1700 hrs / Back in town, our driver dropped us at the harbour upon request.  Checking out the waterfront we saw the Harpa concert hall (funky facet architecture), whale tour excursions, bike rentals, and any number of things to do should we have a bit more time and money to work with.
Reykjavik harbourfront
1830 hrs / On the hunt for Reykjavik’s best lobster soup… found down at the Sea Baron (Sægreifinn).  Not much more than a hole in the wall, we squeezed onto the bench seating to slurp back the soup and large baskets of bread with Icelandic butter. Delicious!  Throw in scallops and a whale steak, and yum! Perfect supper.
1900 hrs / We retired to the hostel for patio drinks (wine, plus vodka mixed with the local orange pop, Appelsin), enjoying the weather. A local music group was filming a video on the surrounding rooftops.
Loft Hostel rooftop patio
2000 hrs / Thus began the bar-hopping…more Viking, more Gull. A shot of Brennivan (Iceland’s savory schnapps – which I don’t really need to ever have again).  Lots of walking, talking and laughing.  We made a few new Icelandic friends, some who’d never left the island.  We sang loudly along with the live music to Ring of Fire and – believe it or not – Islands in the Stream. A little Kenny, a little Dolly…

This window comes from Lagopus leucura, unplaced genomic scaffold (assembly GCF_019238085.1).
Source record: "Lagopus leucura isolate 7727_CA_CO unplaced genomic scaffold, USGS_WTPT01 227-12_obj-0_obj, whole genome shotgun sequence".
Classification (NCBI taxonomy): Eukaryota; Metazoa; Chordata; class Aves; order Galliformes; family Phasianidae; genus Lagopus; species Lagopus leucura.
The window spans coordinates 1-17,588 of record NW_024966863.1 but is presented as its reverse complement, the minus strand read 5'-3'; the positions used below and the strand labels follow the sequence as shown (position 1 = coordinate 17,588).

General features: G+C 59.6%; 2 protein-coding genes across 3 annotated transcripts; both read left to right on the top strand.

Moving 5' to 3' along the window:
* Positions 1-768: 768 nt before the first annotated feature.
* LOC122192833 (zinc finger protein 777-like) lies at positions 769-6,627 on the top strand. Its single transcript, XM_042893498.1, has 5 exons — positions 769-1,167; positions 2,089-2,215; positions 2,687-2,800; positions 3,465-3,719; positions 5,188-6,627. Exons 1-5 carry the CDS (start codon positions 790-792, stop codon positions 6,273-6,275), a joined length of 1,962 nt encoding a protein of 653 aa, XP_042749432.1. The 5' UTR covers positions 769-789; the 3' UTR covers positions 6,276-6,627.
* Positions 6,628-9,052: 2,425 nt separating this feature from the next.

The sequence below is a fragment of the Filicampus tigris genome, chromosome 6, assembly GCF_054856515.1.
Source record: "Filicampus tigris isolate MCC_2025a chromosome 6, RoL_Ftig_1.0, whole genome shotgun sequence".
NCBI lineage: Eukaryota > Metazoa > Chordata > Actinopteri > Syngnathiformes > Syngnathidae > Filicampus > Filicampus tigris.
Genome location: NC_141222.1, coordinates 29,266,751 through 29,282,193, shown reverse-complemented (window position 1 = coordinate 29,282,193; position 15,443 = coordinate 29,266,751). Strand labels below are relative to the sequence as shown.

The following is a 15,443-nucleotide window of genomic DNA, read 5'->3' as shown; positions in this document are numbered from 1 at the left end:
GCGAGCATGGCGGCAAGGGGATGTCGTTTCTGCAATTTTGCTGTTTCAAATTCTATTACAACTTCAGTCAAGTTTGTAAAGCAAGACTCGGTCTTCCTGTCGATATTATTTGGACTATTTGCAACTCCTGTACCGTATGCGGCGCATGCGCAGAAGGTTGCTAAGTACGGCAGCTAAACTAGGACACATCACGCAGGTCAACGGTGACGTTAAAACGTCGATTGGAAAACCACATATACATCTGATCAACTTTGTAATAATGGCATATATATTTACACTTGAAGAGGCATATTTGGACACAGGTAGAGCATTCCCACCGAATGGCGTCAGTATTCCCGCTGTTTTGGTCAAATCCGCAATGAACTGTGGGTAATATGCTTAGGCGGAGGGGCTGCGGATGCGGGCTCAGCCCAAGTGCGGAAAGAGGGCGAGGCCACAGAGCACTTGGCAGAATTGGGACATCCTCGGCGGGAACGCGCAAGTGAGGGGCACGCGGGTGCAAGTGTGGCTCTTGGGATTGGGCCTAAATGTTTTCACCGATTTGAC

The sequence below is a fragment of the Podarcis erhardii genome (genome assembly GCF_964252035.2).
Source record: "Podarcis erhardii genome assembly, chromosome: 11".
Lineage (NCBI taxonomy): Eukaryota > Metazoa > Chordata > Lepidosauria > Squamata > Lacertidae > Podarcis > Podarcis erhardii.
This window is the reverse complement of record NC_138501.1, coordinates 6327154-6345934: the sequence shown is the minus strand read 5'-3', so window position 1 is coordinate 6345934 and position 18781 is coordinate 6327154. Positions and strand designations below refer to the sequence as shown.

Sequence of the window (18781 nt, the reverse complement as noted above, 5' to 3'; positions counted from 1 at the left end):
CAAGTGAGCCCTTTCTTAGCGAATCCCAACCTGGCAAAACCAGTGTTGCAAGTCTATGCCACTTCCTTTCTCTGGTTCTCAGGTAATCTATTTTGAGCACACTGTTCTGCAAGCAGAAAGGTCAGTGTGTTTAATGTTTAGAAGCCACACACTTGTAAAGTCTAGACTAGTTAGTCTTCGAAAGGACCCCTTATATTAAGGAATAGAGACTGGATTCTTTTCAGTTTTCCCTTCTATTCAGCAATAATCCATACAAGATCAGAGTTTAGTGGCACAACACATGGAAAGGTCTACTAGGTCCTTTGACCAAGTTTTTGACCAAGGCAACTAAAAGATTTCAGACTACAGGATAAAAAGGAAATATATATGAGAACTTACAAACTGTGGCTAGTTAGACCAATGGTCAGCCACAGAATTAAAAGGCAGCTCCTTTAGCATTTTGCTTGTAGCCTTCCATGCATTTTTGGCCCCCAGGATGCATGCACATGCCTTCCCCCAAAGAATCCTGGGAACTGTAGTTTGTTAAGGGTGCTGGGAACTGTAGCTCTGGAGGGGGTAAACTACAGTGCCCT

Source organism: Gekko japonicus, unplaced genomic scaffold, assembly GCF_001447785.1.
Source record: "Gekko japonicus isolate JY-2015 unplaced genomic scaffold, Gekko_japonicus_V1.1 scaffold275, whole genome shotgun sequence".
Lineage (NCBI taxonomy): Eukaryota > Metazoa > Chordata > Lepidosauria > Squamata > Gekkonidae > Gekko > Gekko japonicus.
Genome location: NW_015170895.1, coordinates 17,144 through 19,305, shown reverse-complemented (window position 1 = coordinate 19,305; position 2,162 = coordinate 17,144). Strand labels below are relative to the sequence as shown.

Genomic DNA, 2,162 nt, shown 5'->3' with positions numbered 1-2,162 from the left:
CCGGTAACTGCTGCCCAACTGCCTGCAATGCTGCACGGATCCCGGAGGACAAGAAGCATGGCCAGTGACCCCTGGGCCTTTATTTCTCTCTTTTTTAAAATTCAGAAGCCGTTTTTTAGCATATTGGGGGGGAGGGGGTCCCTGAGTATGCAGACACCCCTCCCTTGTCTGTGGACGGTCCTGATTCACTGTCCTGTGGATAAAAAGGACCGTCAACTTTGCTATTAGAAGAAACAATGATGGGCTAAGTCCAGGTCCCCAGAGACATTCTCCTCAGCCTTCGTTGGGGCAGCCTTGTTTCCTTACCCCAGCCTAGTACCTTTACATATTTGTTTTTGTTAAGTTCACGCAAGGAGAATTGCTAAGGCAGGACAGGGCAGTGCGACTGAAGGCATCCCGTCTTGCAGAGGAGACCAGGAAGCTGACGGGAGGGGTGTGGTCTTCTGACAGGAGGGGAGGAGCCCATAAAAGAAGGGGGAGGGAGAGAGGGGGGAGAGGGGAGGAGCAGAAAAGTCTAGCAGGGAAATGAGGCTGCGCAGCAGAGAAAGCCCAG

New friends
0230 hrs / The night (or morning) ended with the search for an all-night hotdog stand, as apparently the hot dogs here are like an unofficial national food (made mostly of lamb and served with a bunch of creative condiments) and the testing out of the free-standing coin operated single bathroom stall that looked like some sort of time capsule. I managed my only official “run” while visiting Iceland, a one-minute trot around the square, during these hi jinx.
All-night Iceland
Having jotted this all down, I realize our two days was a lot about hanging out and eating…!  Every person we met was super friendly (except the convenience store guy who spoke to me in Icelandic and when he realized I wasn’t local, was kinda cranky), and went out of their way to ask why we came to Iceland…